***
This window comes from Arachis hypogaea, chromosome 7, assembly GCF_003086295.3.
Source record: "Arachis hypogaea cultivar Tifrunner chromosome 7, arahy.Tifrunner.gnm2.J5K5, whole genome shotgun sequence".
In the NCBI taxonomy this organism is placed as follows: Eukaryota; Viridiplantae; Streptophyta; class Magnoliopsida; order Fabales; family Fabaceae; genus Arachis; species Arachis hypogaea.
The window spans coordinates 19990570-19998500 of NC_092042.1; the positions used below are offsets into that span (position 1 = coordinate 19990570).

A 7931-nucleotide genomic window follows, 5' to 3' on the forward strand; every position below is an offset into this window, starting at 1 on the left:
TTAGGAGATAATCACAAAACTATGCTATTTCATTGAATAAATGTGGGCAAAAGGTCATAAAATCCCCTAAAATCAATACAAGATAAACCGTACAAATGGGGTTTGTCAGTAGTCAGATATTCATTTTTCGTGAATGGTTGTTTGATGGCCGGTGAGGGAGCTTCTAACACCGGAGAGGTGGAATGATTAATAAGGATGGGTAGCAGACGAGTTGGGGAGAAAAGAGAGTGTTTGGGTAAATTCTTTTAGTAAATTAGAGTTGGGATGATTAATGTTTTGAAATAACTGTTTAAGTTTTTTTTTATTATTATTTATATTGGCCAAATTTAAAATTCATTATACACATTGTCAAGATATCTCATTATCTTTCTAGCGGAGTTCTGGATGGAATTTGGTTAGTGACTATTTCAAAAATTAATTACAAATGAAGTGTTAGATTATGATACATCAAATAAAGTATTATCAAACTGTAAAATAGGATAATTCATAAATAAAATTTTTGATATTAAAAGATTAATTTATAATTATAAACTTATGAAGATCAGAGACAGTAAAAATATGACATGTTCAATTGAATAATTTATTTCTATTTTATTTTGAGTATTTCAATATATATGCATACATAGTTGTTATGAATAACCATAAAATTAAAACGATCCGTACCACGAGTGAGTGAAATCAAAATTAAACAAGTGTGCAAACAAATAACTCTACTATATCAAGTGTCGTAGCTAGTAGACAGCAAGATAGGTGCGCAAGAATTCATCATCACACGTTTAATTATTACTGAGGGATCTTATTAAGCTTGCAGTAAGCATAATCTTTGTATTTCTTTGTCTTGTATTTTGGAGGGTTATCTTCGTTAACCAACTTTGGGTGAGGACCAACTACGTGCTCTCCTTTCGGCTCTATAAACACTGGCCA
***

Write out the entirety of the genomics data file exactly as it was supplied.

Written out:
This window comes from Arachis hypogaea, chromosome 7, assembly GCF_003086295.3.
Source record: "Arachis hypogaea cultivar Tifrunner chromosome 7, arahy.Tifrunner.gnm2.J5K5, whole genome shotgun sequence".
In the NCBI taxonomy this organism is placed as follows: Eukaryota; Viridiplantae; Streptophyta; class Magnoliopsida; order Fabales; family Fabaceae; genus Arachis; species Arachis hypogaea.
The window spans coordinates 19990570-19998500 of NC_092042.1; the positions used below are offsets into that span (position 1 = coordinate 19990570).

A 7931-nucleotide genomic window follows, 5' to 3' on the forward strand; every position below is an offset into this window, starting at 1 on the left:
TTAGGAGATAATCACAAAACTATGCTATTTCATTGAATAAATGTGGGCAAAAGGTCATAAAATCCCCTAAAATCAATACAAGATAAACCGTACAAATGGGGTTTGTCAGTAGTCAGATATTCATTTTTCGTGAATGGTTGTTTGATGGCCGGTGAGGGAGCTTCTAACACCGGAGAGGTGGAATGATTAATAAGGATGGGTAGCAGACGAGTTGGGGAGAAAAGAGAGTGTTTGGGTAAATTCTTTTAGTAAATTAGAGTTGGGATGATTAATGTTTTGAAATAACTGTTTAAGTTTTTTTTTATTATTATTTATATTGGCCAAATTTAAAATTCATTATACACATTGTCAAGATATCTCATTATCTTTCTAGCGGAGTTCTGGATGGAATTTGGTTAGTGACTATTTCAAAAATTAATTACAAATGAAGTGTTAGATTATGATACATCAAATAAAGTATTATCAAACTGTAAAATAGGATAATTCATAAATAAAATTTTTGATATTAAAAGATTAATTTATAATTATAAACTTATGAAGATCAGAGACAGTAAAAATATGACATGTTCAATTGAATAATTTATTTCTATTTTATTTTGAGTATTTCAATATATATGCATACATAGTTGTTATGAATAACCATAAAATTAAAACGATCCGTACCACGAGTGAGTGAAATCAAAATTAAACAAGTGTGCAAACAAATAACTCTACTATATCAAGTGTCGTAGCTAGTAGACAGCAAGATAGGTGCGCAAGAATTCATCATCACACGTTTAATTATTACTGAGGGATCTTATTAAGCTTGCAGTAAGCATAATCTTTGTATTTCTTTGTCTTGTATTTTGGAGGGTTATCTTCGTTAACCAACTTTGGGTGAGGACCAACTACGTGCTCTCCTTTCGGCTCTATAAACACTGGCCA